Chaston’s focus will not only be to ensure students have the support they need in their work to advance their Spanish language skills — they will be taking 20 credit hours of courses at the Centro de Lenguas Modernas at the University of Granada — but also to provide opportunities for the students to immerse themselves in the culture. Chaston will organize outings to historical and recreational sites, and he hopes to make recordings of local residents there for his work teaching Spanish phonetics and syntax.
“I will also be working individually with some of the students on determining, preparing and laying the groundwork for individual research projects,” he explains, adding, “I hope to help and support students in having a most excellent, positive and life-changing experience. And make sure they grow and develop and all come home safely.”
Summer Cook, assistant professor of exercise physiology, is traveling to Murdoch University in Perth, Australia, to work with an exercise physiologist to develop a fall-prevention program in a retirement village.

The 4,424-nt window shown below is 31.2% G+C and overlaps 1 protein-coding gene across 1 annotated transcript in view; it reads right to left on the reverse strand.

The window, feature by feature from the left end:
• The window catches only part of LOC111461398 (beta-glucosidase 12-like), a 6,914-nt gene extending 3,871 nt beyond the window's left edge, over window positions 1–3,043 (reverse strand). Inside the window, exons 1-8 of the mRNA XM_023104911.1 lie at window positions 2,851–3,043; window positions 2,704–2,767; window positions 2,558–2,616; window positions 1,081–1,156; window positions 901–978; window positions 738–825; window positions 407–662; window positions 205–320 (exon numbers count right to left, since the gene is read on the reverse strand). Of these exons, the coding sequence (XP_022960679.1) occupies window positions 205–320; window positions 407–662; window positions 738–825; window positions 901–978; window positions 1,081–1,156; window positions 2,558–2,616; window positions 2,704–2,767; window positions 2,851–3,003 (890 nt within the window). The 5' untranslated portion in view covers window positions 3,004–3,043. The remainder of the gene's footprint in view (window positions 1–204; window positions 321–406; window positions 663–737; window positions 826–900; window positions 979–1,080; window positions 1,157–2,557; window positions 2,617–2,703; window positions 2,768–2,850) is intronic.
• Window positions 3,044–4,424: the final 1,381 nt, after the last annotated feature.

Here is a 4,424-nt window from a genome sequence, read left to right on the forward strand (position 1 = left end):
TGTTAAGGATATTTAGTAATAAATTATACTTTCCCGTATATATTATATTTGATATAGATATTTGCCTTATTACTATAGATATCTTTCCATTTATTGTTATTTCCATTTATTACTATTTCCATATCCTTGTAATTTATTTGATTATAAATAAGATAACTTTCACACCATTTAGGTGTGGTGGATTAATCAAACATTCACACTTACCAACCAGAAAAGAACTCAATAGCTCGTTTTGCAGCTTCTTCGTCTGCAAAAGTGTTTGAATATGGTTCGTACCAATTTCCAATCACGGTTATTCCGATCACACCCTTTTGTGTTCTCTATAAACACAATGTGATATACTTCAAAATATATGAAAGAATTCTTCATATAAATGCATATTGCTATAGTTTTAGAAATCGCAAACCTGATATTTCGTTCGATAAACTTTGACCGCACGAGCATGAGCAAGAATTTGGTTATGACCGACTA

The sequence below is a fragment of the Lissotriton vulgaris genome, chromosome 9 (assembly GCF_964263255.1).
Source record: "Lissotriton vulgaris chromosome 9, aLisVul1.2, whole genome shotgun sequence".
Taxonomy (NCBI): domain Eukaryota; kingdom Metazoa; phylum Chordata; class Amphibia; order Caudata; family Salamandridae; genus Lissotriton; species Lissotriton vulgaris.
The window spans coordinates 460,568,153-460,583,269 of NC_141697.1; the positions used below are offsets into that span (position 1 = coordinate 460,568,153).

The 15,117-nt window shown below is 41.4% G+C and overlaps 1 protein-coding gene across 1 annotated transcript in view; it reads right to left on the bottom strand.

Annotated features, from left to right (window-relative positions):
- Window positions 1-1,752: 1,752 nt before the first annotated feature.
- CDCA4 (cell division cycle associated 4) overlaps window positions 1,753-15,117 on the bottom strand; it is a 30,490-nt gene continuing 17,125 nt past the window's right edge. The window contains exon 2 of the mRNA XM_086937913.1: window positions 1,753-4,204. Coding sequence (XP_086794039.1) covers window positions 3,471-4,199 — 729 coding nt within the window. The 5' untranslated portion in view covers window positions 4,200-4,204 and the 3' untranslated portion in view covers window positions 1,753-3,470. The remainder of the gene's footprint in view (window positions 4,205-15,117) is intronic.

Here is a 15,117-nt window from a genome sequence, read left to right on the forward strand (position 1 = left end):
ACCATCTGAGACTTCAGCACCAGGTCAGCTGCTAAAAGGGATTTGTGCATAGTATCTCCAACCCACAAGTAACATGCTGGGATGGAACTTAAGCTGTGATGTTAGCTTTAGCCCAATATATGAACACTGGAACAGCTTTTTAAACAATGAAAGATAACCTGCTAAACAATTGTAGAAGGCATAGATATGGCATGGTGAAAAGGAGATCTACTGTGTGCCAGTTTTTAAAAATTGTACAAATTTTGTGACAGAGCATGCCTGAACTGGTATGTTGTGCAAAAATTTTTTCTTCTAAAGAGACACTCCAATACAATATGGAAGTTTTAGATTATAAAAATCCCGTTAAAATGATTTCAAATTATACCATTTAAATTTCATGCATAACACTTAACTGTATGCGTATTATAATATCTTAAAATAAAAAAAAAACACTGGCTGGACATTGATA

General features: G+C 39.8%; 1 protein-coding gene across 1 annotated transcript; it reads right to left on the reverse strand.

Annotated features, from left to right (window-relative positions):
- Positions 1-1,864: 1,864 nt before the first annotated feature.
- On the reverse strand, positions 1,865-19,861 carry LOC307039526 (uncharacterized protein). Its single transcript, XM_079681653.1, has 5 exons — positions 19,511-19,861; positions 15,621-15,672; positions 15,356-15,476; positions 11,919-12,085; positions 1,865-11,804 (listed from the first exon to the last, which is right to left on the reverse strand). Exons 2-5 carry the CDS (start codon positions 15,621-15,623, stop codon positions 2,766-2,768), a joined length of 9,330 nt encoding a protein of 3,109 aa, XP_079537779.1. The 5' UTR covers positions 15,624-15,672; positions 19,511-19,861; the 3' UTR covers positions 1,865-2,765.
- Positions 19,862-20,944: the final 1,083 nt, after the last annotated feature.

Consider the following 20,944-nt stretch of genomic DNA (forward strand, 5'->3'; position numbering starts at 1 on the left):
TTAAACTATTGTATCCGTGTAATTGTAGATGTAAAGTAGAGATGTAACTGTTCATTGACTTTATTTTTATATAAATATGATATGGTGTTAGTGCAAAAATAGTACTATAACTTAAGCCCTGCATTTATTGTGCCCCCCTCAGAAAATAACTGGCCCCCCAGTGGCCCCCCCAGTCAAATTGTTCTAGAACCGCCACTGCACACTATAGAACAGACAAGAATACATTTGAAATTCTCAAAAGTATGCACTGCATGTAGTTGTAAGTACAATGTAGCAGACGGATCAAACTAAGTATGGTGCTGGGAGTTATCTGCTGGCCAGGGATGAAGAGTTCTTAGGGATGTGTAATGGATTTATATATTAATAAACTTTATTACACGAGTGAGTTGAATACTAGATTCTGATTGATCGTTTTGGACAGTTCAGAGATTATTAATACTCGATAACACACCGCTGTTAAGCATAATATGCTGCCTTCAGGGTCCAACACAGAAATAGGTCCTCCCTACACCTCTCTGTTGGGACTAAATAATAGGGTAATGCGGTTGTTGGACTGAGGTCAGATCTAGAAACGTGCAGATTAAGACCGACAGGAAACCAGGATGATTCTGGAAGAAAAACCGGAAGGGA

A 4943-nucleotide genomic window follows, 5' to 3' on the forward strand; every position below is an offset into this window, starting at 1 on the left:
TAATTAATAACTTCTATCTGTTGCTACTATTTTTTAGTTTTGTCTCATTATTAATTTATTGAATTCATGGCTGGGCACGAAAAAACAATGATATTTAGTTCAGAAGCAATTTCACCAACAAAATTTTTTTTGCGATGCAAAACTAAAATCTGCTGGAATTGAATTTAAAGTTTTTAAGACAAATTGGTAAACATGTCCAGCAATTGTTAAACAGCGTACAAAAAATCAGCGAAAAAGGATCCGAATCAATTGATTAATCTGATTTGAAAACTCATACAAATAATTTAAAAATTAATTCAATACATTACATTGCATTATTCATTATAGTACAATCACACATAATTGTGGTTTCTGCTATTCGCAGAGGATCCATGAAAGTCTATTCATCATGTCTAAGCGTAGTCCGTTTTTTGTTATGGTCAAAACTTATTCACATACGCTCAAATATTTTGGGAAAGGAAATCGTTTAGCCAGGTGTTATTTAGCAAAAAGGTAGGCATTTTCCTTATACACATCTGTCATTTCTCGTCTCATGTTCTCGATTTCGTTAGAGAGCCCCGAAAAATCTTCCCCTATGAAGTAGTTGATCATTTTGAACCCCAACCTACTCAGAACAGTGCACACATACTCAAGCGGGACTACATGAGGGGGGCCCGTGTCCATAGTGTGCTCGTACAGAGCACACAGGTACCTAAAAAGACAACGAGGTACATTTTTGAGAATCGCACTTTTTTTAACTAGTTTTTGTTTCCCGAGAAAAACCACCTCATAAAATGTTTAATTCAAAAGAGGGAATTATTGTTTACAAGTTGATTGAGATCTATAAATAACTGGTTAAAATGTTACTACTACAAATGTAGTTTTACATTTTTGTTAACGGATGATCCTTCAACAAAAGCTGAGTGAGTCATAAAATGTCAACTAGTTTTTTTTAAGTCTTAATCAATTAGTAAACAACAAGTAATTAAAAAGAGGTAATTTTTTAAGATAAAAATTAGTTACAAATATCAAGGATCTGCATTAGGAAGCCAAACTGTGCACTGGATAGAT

“I will also be giving research assistance to ongoing studies in the department, and I will be doing presentations on my research at UNH,” she says, explaining, “This is a new collaboration that will result in publications from the work completed on this trip. It could also lead to future studies and student exchanges between UNH and Murdoch University.”
Nick Smith, professor of philosophy, will be spending the spring semester at Corvinus University in Budapest, Hungary. Smith will be working on an ongoing research project on communism and radical future technology as well as teaching a course entitled “Marx and His Critics in Central Europe" for a dozen UNH students.
Smith also hopes the research he is doing there “will turn into my fourth book, so I will be gestating the ideas with my students in Budapest.”
Teaching the course in Hungary “is especially exciting because Corvinus used to be Karl Marx University and still houses a large sculpture of Marx, even though Hungary has distanced itself from communism,” Smith explains.
He adds, “This is an exceptionally gifted and intellectually curious group of UNH students, and I look forward to sharing with them what will surely be one of the most exciting and meaningful times of their lives.”